Facebook’s Like Button
and the future of Sharing
The future, or at least the very immediate future of social networking is going to take shape over the next few weeks.
Massive change is upon us all, as we watch the development and trends within social networking the industry is abuzz with anticipation ( and a healthy dose of speculation!)
You can’t deny the success of Facebook‘s Like button. Its popularity quickly skyrocketed; it took less than a month for the button to appear on more than 100,000 websites. Now it is a standard method for endorsing something on the social web.But that’s exactly the problem — the Like button is an endorsement. If you run across an interesting article and share it, it’s seen as an implicit endorsement. And although that has gotten Facebook this far, the social platform is ready to go further.The company did some internal research and found that users, especially younger ones, were afraid to “Like” because of the implied endorsement. Less Liking, or sharing, means less interesting content on Facebook and fewer posts about what these users are doing.
Facebook’s bet is that more people will click a button that says they’ve “Listened” to a song or “Watched” a video, rather than simply liking it. That’s why Facebook will be rolling out “Wapched,” “Listened” and “Read” buttons, as has been previously reported. But at Facebook’s f8 conference, the company will give developers the power to create their own actions.
Called Gestures, these actions are the next step in integrating Facebook with every part of the web. It’s possible you’ll be able to click a Facebook “Challenge” button that would let you post a game challenge on your friend’s wall, or a “Cheer” button that would let you support your friends when they need it. And yes, you could theoretically create a “Dislike” button through Facebook’s new initiative, though if I were Zuckerberg, I’d put a limit on that specific verb. It will be, as the folks at AllThingsD describe it, a “sharing explosion.” It’s Facebook’s partners that will take this capability and turn it into applications that populate Facebook and their websites with these Gestures, though. That’s Facebook’s plan — to become the social layer on which the web is built. To that end, you can also expect Facebook to roll out a new Open Graph at f8, one that includes a much clearer and more engaging permissions screen. The new Open Graph will change Facebook drastically. This is only the beginning. Facebook has a lot more to show us, and some of its biggest announcements may not come at f8, but in the weeks after. Facebook’s launching season is upon us.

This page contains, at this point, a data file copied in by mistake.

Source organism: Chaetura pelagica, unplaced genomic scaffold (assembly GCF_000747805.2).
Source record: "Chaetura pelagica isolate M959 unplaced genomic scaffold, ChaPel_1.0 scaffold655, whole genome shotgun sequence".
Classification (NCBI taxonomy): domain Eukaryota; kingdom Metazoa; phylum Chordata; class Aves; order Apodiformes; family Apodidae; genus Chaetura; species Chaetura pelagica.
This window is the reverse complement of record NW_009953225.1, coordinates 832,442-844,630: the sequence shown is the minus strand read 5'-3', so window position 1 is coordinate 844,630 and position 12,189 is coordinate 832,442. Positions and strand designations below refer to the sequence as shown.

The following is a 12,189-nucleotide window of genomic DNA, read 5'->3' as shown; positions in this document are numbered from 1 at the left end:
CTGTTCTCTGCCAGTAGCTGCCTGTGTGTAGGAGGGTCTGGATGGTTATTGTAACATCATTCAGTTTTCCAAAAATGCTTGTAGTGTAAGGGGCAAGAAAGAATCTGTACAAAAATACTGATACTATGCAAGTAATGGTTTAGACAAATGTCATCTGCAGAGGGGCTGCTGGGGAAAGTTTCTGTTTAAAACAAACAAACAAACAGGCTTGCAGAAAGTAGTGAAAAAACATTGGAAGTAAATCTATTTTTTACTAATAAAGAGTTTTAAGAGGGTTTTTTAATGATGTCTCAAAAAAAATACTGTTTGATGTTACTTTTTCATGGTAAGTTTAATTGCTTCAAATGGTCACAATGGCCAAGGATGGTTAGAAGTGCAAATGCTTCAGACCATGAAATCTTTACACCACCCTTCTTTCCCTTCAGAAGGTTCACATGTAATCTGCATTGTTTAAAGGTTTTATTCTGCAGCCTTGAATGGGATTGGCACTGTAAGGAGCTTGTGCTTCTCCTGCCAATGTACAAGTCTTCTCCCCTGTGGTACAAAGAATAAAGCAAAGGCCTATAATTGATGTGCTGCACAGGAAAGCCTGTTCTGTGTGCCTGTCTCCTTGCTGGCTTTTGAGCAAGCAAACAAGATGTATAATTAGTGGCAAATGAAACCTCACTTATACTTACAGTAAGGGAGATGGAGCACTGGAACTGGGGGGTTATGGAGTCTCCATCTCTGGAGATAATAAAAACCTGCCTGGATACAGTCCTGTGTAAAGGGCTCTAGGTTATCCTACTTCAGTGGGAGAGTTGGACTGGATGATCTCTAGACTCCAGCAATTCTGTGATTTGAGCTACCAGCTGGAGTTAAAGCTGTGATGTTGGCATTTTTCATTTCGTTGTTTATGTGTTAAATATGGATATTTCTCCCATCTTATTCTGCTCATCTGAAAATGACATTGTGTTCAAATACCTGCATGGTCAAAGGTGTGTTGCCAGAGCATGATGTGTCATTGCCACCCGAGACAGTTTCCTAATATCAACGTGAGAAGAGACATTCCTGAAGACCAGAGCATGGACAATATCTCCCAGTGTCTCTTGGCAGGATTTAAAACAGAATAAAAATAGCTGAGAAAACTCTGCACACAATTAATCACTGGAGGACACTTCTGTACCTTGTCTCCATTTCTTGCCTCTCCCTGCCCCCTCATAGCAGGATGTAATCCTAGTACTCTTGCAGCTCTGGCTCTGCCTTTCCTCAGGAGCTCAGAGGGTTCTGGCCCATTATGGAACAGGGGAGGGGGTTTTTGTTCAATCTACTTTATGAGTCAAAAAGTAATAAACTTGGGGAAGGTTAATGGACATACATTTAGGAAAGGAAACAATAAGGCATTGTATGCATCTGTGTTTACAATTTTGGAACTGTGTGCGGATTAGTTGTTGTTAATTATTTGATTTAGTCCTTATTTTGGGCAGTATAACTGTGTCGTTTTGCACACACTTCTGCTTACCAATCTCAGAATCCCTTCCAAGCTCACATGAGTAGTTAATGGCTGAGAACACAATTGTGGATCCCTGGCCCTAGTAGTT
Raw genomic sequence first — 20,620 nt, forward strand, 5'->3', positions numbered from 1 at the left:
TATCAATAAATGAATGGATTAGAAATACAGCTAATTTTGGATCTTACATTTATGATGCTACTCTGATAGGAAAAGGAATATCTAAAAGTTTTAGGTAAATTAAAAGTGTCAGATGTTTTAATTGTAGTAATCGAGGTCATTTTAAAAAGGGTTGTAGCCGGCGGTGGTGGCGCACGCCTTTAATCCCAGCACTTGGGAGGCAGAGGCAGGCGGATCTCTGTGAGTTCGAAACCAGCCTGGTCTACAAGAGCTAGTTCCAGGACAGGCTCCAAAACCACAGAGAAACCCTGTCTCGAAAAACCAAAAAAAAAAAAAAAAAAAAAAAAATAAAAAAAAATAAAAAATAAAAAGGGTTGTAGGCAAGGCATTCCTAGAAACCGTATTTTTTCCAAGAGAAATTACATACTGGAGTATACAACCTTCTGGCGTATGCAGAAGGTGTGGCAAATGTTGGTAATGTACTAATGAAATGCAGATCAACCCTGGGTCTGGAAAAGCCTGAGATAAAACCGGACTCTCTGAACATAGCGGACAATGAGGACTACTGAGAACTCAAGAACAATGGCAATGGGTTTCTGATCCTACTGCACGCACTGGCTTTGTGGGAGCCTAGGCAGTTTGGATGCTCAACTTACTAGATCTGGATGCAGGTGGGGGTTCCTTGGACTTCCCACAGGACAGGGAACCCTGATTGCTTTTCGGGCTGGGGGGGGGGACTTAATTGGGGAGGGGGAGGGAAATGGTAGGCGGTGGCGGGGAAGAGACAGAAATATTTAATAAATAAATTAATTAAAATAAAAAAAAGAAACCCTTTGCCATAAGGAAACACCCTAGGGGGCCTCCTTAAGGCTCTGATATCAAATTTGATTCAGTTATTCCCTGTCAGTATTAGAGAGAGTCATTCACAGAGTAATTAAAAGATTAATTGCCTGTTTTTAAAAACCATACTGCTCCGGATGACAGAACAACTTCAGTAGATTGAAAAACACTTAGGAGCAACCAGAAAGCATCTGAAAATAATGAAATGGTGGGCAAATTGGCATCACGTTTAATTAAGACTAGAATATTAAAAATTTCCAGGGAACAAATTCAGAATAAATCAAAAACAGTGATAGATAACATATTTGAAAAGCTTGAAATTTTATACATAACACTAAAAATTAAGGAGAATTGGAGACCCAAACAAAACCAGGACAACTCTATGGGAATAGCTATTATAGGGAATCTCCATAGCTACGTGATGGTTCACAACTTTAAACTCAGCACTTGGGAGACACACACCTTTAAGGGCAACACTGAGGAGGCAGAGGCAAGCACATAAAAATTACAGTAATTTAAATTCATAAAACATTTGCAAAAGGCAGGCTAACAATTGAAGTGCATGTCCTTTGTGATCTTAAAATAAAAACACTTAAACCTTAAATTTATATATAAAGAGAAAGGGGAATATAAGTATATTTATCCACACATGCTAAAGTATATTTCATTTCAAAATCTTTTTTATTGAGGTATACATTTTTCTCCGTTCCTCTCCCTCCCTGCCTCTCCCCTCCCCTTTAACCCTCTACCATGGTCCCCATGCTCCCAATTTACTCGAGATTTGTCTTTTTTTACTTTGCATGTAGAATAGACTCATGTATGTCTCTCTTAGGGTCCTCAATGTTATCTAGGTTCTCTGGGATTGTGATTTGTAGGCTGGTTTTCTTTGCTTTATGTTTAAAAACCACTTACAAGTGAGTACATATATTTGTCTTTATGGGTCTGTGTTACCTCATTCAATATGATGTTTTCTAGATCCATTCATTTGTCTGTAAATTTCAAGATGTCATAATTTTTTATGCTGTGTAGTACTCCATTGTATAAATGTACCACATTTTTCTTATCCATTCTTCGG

The social layer upon which the web is built- the foundation of the ‘personal’ web.
This is fantastic news according to us, and especially the fact that “Gestures” are going to be wonderfully flexible.
The point here, which Facebook is acting on, is that the web is social AND personal and the future is even more personal than it is social! ( Cryptic I know )
We can only watch these trends unfold and adapt as quickly as possible to the rollouts of changes within our favorite social network- from a development perspective it makes a lot of sense that they are responding now to various changes, challenges and pressures within the social networking environment. The question really for us, is whether they’ll continue to set the trend, and be the innovators of social sharing technology?
Either way, exciting times are upon us, and we can’t wait to adapt to the next phase, or as some people have called it, the dawn of social networking 2.0